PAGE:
I’m going to share two news items with you this month. Both of them are certified true, and you might want to take notes because some of the names are going to resurface in the coming months.
First, let’s trot up to Utah, the homeland of men living on the corner of Nowhere and Remote. They’re the ones who didn’t have enough gas money to make it all the way to Alaska. They live in homemade cabins, and when they accidentally blow themselves up with homemade bombs, the local newspaper politely describes them as “loners.” Darlin’, you would not be living in Utah unless you were a loner.
Recently, a 19-year-old Utah woman was charged, booked, and jailed for stomping on a pro-police sign and throwing it in the trash. This happened right in front of the county sheriff’s deputy who had just given the woman’s friend a speeding ticket.
That deputy who filed charges described the brutal crime scene in his affidavit: “I observed one of the friends stomping on a ‘Back the Blue’ sign next to where the traffic stop was conducted, crumple it up in a destructive manner and throw it into a trash can, all while smirking in an intimidating manner towards me.”
She smirked. He felt intimidated. OK, so now who’s the snowflake, Wilbur?
I have never been intimidated by a smirk. Pissed off, yes. I’ve even been embarrassed and disappointed, but not intimidated. Given the choice between being smirked at and having an angry mob hurling bricks at you, most police officers would go with a smirk most of the damn time.
Please tell me: how is it possible to be intimidated by a smirking 19-year-old? That’s all 19-year-olds do. It’s their last year to be a teenager, so they smirk, they eat, they shrug, and then they start all over.
I gotta tell ya, if that smirking teen had trashed a Black Lives Matter sign, they would have given her a medal, an AK-47, a cute camo hat, and a free license to hunt down liberals and shoot them in the ass.
I guess I need to study Utah law to find out if rolling your eyes is also considered a terrorist threat. If so, I’d have to keep a bag over my head whenever I visited.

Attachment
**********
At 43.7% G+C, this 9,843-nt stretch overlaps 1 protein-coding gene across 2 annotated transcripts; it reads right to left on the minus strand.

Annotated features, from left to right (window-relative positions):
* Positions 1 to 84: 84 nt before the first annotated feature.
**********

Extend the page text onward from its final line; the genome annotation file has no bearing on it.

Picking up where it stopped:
For our next news flash, I need to introduce you to Allen West. Honey, this child is a shiver just looking for a spine to run up.
West is a retired U.S. Army lieutenant colonel. He was asked to retire after being fined $5,000 for beating an Iraqi policeman. (Are you listening, Utah sheriff’s deputies?) West also fired a gun near an Iraqi’s head during an interrogation.
West retired to Florida, where he accidentally got elected to Congress by riding the wave of Republican victories in 2010. He served one term, and was soundly defeated the next two times he ran. After doing some talk-radio gigs, West suddenly up and moved to Texas to run for chairman of the Texas Republican Party. He won because the job description for that position includes the words weird, wacky, and preposterous.
But that job didn’t last long, because West gets antsy if his name isn’t on a ballot somewhere, somehow. So of course, he’s now running for governor. Of Texas—a state that he’s just visiting.
Sadly, West is running a campaign that ignores our biggest problem in Texas—an electrical grid that’s about as dependable as gas-station sushi—and focuses instead on demonizing the gays. “We have a new religion that’s being put forth. It’s the religion of same-sex marriage,” he said, talking about a Colorado baker who refused to sell a wedding cake to a same-sex couple.
My friend Thelma was not as upset about that “new religion” statement as you might suspect. She figures it means that with Governor West in charge, she and her wife, Juanita Jean, can declare themselves a church and never have to pay taxes again. Thelma says that she’d probably vote for the guy if it weren’t for all that stuff about beating people up and firing weapons.
I want you to take a good look at Allen West’s campaign sign. I looked at it five times, and four of those times what I saw was Worst, not West.
And that’s exactly what a West victory would be, Cupcake. Sorry, conservative Christians, but spending eternity with y’all is not the selling point you think it is.
This article appears in the August 2021 edition of OutSmart magazine.